Welcome to the second blog in this running niggles series. Last time we tackled blisters and we’re sticking with the skin theme and this time talking about chafing.
What is chafing?
Skin’s outer layer is called the epidermis. The cells that make it up have moved their way from deeper skin layers. By the time they reach the surface they are mature and ready to face life on the outside. It’s not an easy life either, they have to be tough to be the outer barrier of our bodies.
When the top layer of skin is worn away, for example by friction from rubbing clothes, the deeper, less mature cells are exposed. They aren’t yet ready to be on the outside and are softer and more delicate. There may even be bleeding if any superficial blood vessels are exposed and damaged. Irritation of the tiny, superficial skin nerves cause soreness and pain. This can be particularly intense when you hop into your shower post run and hot water hits your chafed skin!
Why does chafing happen?
Clothes, particularly seams, waist or chest bands can obviously cause chafing, especially if they are poorly fitted, however skin rubbing against skin is a common cause too. Inner thighs, armpits and under the breasts are frequent chafing sites. Unfortunately, dampness makes chafing more likely so whether it’s sweat covered skin or damp clothes, runners are very prone to skin damage, particularly over long distances and on hot or wet days.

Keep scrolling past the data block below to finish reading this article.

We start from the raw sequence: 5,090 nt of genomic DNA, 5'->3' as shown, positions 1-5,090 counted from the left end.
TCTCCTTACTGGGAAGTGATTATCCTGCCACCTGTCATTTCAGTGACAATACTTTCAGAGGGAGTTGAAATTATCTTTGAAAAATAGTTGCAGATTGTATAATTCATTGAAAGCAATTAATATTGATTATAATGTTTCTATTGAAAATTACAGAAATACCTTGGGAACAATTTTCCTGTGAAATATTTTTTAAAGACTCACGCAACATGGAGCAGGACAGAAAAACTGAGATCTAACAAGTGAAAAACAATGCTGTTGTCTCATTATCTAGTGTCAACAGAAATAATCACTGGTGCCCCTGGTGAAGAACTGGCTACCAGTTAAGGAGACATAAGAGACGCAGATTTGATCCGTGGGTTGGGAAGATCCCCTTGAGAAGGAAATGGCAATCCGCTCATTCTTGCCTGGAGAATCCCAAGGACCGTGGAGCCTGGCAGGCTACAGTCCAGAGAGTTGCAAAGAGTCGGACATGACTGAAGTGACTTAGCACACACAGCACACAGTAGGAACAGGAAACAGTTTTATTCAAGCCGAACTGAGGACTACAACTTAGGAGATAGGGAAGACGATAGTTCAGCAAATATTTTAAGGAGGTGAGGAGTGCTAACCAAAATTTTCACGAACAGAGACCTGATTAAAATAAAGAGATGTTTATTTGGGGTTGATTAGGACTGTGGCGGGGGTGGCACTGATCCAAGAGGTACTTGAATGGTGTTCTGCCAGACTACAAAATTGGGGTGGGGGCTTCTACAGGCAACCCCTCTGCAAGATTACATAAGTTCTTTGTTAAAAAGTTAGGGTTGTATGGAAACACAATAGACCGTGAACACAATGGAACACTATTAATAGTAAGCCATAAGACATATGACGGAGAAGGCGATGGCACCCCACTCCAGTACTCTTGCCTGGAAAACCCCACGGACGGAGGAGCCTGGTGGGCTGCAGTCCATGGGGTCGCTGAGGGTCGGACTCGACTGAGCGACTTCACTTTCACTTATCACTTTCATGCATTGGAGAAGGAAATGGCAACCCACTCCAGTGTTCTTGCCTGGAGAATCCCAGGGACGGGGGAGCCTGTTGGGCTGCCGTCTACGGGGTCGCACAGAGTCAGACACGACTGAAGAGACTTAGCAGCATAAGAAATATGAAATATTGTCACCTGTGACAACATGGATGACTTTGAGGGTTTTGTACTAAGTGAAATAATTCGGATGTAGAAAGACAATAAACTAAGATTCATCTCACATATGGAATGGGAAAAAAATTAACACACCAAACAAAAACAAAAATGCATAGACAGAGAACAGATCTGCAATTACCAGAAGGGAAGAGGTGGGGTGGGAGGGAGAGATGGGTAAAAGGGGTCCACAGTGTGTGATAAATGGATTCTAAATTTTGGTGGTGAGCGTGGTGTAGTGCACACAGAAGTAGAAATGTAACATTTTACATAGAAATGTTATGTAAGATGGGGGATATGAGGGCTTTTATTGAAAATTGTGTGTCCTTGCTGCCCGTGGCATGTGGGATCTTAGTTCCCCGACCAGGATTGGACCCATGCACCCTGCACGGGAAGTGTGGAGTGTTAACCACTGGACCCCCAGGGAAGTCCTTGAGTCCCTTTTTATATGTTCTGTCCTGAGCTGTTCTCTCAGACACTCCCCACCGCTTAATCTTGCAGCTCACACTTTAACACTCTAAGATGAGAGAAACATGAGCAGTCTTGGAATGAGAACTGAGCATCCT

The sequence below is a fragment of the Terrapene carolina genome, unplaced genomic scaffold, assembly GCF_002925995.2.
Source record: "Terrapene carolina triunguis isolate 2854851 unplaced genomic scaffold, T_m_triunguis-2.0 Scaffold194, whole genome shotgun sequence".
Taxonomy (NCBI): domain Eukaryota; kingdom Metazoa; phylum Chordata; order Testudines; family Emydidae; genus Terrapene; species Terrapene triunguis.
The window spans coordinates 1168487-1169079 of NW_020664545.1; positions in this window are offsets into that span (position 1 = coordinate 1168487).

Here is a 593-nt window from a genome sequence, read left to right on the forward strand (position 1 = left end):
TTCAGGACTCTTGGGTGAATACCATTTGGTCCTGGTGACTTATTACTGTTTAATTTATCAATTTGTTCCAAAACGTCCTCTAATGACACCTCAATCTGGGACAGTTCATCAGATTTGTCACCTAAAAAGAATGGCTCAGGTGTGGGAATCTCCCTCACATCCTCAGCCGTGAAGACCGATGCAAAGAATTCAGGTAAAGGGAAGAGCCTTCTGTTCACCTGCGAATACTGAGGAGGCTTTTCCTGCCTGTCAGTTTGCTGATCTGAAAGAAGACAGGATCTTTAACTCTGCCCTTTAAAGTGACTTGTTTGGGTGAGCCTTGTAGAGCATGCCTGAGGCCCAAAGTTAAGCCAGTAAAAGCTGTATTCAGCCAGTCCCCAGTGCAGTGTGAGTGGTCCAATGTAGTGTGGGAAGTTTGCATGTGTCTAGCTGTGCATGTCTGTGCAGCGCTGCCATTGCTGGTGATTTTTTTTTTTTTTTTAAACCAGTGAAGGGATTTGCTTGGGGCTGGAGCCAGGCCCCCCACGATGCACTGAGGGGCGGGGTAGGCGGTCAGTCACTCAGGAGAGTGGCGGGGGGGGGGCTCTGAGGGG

How can I prevent chafing?
Thankfully there are steps you can take to reduce and prevent chafing. Here are some simple things you can try:
· Choose well fitted clothes that sit close to your skin rather than baggy styles
· Find styles and shapes that protect your ‘hot spot’ areas e.g. running shorts with a longer leg or a seam free sports bra
· Opt for breathable fabrics that wick sweat away from your skin and dry quickly
· Use a skin barrier cream such as petroleum jelly on your skin before you run, applying plenty to areas where rubbing may occur. Reapply during a long.
· Consider a change of bra, t-shirt or shorts on long distance runs
What’s the best way to treat chafing?
Superficial chafing will heal quickly, usually within a few days. You need to protect it whilst this is happening. After washing it gently and drying it carefully, apply a barrier cream such as a baby’s nappy cream. If necessary apply a non-stick, breathable dressing or gauze to stop the sore skin rubbing on your clothes. Keep the area as clean and dry as possible. Watch for spreading redness, stickiness, discharge or an odd smell coming from the wound, this might indicate infection is present in which case you should speak to your pharmacist, nurse or doctor.
Thankfully most chafing is a mild inconvenience and runners quickly learn to avoid it and only get caught out from time to time. We’d love to hear your chafing stories and how you’ve learned to avoid and treat it!